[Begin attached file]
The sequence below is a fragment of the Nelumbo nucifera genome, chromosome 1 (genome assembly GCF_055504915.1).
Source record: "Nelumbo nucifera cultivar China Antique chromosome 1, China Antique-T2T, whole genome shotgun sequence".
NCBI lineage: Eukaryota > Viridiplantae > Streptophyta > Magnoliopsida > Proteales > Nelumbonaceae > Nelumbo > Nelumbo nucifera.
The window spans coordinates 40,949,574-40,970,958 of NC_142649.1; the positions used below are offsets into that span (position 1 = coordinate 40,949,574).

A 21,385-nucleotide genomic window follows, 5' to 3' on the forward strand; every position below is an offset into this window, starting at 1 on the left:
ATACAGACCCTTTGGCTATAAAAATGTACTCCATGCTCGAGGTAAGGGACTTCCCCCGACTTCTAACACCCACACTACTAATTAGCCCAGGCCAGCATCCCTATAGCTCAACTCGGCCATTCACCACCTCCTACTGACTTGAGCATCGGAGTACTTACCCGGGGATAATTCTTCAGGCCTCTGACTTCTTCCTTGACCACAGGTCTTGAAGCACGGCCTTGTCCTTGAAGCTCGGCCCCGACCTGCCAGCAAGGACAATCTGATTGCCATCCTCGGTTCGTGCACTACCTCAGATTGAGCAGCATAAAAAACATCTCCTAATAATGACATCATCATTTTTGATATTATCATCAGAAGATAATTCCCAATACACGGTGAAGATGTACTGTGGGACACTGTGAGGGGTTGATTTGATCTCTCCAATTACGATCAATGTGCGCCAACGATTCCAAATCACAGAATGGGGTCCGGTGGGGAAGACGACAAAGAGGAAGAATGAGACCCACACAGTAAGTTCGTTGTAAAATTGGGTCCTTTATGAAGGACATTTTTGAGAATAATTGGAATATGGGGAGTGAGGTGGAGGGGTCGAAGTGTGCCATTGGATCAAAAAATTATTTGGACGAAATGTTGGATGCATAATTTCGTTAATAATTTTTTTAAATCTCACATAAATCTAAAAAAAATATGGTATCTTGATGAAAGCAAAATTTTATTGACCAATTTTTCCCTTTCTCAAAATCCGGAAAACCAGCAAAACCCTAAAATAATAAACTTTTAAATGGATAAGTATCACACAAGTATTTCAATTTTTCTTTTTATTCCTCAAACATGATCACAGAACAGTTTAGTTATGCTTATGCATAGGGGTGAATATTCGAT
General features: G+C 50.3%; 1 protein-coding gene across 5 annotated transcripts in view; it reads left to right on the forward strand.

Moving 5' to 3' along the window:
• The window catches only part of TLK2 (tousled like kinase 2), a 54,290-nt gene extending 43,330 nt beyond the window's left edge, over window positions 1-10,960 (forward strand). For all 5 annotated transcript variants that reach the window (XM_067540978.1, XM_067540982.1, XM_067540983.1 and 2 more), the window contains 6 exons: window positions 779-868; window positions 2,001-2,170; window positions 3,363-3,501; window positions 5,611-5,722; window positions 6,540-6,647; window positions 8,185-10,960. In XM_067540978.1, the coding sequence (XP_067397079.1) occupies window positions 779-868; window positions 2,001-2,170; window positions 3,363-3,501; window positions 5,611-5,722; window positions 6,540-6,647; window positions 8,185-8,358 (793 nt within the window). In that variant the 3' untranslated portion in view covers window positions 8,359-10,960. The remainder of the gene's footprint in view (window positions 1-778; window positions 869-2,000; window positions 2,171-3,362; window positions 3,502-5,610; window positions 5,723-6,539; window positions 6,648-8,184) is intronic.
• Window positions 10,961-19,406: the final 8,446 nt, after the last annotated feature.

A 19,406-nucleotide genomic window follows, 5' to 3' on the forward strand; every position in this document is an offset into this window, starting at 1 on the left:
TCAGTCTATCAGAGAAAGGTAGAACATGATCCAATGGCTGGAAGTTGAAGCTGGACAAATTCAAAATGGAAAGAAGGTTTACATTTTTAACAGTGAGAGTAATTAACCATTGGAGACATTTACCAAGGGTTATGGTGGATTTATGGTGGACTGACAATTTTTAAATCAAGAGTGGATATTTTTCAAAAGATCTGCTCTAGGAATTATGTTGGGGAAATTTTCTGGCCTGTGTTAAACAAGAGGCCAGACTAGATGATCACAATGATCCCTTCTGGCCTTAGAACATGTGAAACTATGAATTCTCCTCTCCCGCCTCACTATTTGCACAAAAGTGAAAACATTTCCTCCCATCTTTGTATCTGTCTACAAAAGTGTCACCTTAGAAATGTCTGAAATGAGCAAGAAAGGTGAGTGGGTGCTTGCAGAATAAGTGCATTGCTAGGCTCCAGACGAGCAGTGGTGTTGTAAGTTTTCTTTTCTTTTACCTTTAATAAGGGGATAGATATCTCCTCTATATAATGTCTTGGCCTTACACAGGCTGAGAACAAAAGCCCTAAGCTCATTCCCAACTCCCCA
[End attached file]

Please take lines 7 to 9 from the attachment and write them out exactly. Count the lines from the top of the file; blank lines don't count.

General features: G+C 50.3%; 1 protein-coding gene across 5 annotated transcripts in view; it reads left to right on the forward strand.

Moving 5' to 3' along the window:
• The window catches only part of TLK2 (tousled like kinase 2), a 54,290-nt gene extending 43,330 nt beyond the window's left edge, over window positions 1-10,960 (forward strand). For all 5 annotated transcript variants that reach the window (XM_067540978.1, XM_067540982.1, XM_067540983.1 and 2 more), the window contains 6 exons: window positions 779-868; window positions 2,001-2,170; window positions 3,363-3,501; window positions 5,611-5,722; window positions 6,540-6,647; window positions 8,185-10,960. In XM_067540978.1, the coding sequence (XP_067397079.1) occupies window positions 779-868; window positions 2,001-2,170; window positions 3,363-3,501; window positions 5,611-5,722; window positions 6,540-6,647; window positions 8,185-8,358 (793 nt within the window). In that variant the 3' untranslated portion in view covers window positions 8,359-10,960. The remainder of the gene's footprint in view (window positions 1-778; window positions 869-2,000; window positions 2,171-3,362; window positions 3,502-5,610; window positions 5,723-6,539; window positions 6,648-8,184) is intronic.